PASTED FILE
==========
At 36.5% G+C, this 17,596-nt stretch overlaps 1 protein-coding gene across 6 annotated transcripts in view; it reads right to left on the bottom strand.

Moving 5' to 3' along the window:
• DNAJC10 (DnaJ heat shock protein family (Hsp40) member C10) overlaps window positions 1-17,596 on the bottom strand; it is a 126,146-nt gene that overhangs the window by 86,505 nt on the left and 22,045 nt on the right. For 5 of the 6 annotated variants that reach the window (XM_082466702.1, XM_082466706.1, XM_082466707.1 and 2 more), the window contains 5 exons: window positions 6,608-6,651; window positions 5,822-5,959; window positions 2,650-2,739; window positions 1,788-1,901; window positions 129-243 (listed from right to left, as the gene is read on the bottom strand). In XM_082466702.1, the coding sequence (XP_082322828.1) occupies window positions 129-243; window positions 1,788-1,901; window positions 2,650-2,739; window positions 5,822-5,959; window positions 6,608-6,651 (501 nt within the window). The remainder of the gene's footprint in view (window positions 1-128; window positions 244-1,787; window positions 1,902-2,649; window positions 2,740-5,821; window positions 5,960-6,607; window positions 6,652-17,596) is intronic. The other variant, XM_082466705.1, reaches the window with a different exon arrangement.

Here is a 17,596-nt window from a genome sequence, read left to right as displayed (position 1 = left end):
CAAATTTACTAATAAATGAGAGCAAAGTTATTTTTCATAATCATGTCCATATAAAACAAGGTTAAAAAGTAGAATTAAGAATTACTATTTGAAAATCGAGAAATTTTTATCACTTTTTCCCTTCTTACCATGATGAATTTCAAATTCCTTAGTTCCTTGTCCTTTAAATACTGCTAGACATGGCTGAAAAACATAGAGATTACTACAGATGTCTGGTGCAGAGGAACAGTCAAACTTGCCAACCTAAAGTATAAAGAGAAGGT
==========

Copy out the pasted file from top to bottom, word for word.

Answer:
At 36.5% G+C, this 17,596-nt stretch overlaps 1 protein-coding gene across 6 annotated transcripts in view; it reads right to left on the bottom strand.

Moving 5' to 3' along the window:
• DNAJC10 (DnaJ heat shock protein family (Hsp40) member C10) overlaps window positions 1-17,596 on the bottom strand; it is a 126,146-nt gene that overhangs the window by 86,505 nt on the left and 22,045 nt on the right. For 5 of the 6 annotated variants that reach the window (XM_082466702.1, XM_082466706.1, XM_082466707.1 and 2 more), the window contains 5 exons: window positions 6,608-6,651; window positions 5,822-5,959; window positions 2,650-2,739; window positions 1,788-1,901; window positions 129-243 (listed from right to left, as the gene is read on the bottom strand). In XM_082466702.1, the coding sequence (XP_082322828.1) occupies window positions 129-243; window positions 1,788-1,901; window positions 2,650-2,739; window positions 5,822-5,959; window positions 6,608-6,651 (501 nt within the window). The remainder of the gene's footprint in view (window positions 1-128; window positions 244-1,787; window positions 1,902-2,649; window positions 2,740-5,821; window positions 5,960-6,607; window positions 6,652-17,596) is intronic. The other variant, XM_082466705.1, reaches the window with a different exon arrangement.

Here is a 17,596-nt window from a genome sequence, read left to right as displayed (position 1 = left end):
CAAATTTACTAATAAATGAGAGCAAAGTTATTTTTCATAATCATGTCCATATAAAACAAGGTTAAAAAGTAGAATTAAGAATTACTATTTGAAAATCGAGAAATTTTTATCACTTTTTCCCTTCTTACCATGATGAATTTCAAATTCCTTAGTTCCTTGTCCTTTAAATACTGCTAGACATGGCTGAAAAACATAGAGATTACTACAGATGTCTGGTGCAGAGGAACAGTCAAACTTGCCAACCTAAAGTATAAAGAGAAGGT